Farmer’s Weekly has a long and proud history of serving South Africa’s agricultural industry. Throughout the years, Farmer’s Weekly has been a clarion for South Africa’s farming community and, the magazine remains fully committed to its original undertaking – the advancement of the interests of farmers and their industry.
The first issue saw the light of day on 15 March 1911 under the editorship of Thomas Mackenzie, who at the time was the editor of the daily newspaper The Friend, based in Bloemfontein. In 1920 Mackenzie was appointed managing editor of all The Friend Newspaper Publishing Company’s publications and Sydney York-Ford became Farmer’s Weekly’s first full-time editor. Under his leadership, the magazine continued to grow. On his retirement 26 years later in 1946, York-Ford was succeeded by Ian “Chips” Barr.
By then the magazine had the enviable reputation of being “The Farmer’s Bible”. Barr was succeeded by his assistant editor, Carl Havinga, at the end of 1963, and remained in the post until 1979, when Lionel Mundell, former regional editor in Western Cape, was appointed the magazine’s editor. He was followed by Mike Fisher in 1987, Corrie Venter in 1994, Chris Burgess in 2000 and current editor Alita van der Walt in 2011.
The Power of Healthy Living
Longevity magazine, founded by internationally renowned health champion Kathy Keeton, has been published in southern Africa for the past 14 years. Since its launch, it has enjoyed a reputation of being one of the most reliable sources of health information in this country. It has the power to influence – and even change – lives and is endorsed by top local and international authorities in medicine, nutrition, fitness and beauty.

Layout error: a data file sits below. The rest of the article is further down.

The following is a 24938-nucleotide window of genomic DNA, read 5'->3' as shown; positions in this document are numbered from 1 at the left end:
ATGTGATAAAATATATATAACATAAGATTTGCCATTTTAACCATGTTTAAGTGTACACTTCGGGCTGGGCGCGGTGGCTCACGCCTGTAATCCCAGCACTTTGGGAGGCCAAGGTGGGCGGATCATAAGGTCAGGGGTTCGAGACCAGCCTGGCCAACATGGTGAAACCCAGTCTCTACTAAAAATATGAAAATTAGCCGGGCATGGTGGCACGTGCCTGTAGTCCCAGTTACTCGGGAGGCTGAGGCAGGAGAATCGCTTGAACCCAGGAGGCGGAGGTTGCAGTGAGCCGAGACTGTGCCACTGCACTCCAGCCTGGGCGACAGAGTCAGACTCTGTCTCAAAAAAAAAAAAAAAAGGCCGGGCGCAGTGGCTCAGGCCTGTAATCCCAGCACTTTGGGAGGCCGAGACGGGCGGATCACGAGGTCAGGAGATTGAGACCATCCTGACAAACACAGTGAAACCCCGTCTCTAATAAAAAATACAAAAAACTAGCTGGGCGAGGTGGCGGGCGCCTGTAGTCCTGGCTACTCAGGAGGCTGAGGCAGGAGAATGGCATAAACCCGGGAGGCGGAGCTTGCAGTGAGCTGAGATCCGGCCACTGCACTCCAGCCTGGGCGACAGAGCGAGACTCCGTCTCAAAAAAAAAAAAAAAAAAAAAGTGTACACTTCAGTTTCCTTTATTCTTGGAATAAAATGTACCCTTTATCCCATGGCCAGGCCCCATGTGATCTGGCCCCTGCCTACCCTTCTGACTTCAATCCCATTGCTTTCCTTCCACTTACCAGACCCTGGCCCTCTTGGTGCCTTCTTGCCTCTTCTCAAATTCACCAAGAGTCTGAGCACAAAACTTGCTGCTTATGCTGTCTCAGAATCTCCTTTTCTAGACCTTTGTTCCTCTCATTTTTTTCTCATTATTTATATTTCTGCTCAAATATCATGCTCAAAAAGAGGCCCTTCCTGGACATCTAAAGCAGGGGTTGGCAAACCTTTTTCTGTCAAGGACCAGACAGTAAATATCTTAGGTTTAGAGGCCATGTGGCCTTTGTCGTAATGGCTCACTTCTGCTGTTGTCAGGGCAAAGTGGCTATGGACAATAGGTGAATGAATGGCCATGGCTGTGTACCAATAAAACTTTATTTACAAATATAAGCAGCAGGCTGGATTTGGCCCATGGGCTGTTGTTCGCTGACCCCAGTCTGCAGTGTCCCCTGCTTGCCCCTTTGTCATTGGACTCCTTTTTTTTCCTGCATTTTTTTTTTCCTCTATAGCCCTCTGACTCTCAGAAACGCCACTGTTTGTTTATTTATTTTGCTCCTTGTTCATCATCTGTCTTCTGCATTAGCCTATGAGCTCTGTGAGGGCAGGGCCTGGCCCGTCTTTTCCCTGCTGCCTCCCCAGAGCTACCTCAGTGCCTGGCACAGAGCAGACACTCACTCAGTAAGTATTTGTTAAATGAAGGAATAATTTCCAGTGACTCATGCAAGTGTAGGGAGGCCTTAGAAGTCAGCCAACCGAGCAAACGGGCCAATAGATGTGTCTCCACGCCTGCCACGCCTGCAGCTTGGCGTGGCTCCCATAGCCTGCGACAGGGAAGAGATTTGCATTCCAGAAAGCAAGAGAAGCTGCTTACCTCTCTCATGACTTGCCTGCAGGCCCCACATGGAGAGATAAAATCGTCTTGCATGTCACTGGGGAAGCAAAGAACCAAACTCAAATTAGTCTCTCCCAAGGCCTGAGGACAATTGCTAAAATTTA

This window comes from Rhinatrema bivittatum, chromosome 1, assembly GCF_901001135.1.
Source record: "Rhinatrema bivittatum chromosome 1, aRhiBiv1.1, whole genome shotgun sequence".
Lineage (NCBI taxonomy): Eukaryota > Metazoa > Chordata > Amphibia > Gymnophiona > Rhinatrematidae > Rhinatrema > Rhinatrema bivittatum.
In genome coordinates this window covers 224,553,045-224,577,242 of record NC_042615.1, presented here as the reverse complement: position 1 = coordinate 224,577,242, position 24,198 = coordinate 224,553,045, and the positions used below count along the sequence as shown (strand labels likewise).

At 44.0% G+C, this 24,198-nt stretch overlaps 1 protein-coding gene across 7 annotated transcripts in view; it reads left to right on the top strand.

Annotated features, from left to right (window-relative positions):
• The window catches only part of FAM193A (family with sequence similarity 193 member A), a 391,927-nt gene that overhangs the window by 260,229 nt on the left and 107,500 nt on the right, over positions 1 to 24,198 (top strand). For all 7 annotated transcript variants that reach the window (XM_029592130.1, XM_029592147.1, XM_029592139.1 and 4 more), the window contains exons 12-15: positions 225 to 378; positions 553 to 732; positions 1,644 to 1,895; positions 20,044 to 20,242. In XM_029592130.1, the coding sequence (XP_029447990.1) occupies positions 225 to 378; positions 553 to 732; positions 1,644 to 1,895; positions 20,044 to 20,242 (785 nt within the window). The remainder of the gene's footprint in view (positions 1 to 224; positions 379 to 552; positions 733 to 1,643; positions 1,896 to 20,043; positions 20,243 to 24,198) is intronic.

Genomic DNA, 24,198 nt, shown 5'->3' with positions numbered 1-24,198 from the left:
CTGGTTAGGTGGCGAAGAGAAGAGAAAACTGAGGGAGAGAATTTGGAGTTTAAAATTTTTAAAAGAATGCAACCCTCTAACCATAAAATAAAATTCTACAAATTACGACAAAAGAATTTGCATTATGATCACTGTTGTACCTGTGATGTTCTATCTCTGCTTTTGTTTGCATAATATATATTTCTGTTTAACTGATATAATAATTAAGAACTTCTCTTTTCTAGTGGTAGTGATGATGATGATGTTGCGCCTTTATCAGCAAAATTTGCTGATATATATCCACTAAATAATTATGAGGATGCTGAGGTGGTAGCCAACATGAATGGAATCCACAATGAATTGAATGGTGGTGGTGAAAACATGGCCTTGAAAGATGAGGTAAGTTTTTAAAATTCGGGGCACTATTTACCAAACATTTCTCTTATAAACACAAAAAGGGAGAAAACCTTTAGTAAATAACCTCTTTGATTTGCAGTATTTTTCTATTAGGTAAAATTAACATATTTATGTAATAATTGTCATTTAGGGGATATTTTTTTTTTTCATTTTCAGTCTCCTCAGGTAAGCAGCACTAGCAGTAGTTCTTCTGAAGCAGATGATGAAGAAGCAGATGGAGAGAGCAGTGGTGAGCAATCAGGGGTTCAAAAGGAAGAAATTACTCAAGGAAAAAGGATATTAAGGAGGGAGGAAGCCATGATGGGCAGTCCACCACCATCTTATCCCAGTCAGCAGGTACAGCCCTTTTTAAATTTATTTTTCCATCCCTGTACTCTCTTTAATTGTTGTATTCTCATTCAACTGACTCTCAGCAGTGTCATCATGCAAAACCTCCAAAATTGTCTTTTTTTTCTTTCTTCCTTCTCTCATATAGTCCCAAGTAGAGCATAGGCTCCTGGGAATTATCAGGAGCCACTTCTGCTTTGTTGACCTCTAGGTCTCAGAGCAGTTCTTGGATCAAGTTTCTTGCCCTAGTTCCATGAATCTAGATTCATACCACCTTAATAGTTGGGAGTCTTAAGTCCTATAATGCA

Media in Africa
Media in Africa is a renowned and respected publishing company that has been producing high-quality, glossy, niche, specialised publications for over 22 years, purposely tailored to the requirements of our markets and customers.
Why have an energy magazine?
Addressing global energy stress
There are manifestations of increasing stress on energy supplies from a global economy that is outgrowing its support systems; many people have crossed the bridge in accepting the idea that there is going to be a need for restructuring the global energy economy. Alternative energy is emerging as a cornerstone of the new economy.
Africa’s energy contribution
Africa’s energy potential is vast, but is coupled with serious socio-economic issues that also need to be addressed. This publication aims to provide meaningful, technical and edifying information to educate the global energy community about prospective opportunities for energy generation (and related issues) in Africa and report on innovations and technologies.
Unbiased and independent platform
As an independent platform, we aim to publish alternative viewpoints and opinions to enrich our readers’ outlook and become an integral part of the knowledge sharing process. We will ask, and attempt to answer, some tough questions: What is Africa’s real need and capabilities? What policies and strategies can reasonably be implemented in Africa?
If the information you seek relates to Africa, energy and the environment, www.25degrees.net will provide you with a smorgasbord of current, up-to-speed and incisive content dedicated to energy generation needs, moratoria and debates. 25° in Africa’s newly designed portal is dedicated to showcasing the magazine’s content, and all things energy related. It provides an at-a-glance overview of the Africa’s energy landscape, and also provides links to pertinent energy content, an updated business directory, reports and reviews and event announcements.
A virtual magazine
In a bid to save precious carbon miles, and lessen the amount of paper lugged across the ocean in print format, 25º in Africa, Africa’s Independent Energy Publication is now available as a VIRTUAL PUBLICATION online, also onwww.25degrees.net .
If you feel you have a contribution to make – let’s hear from you.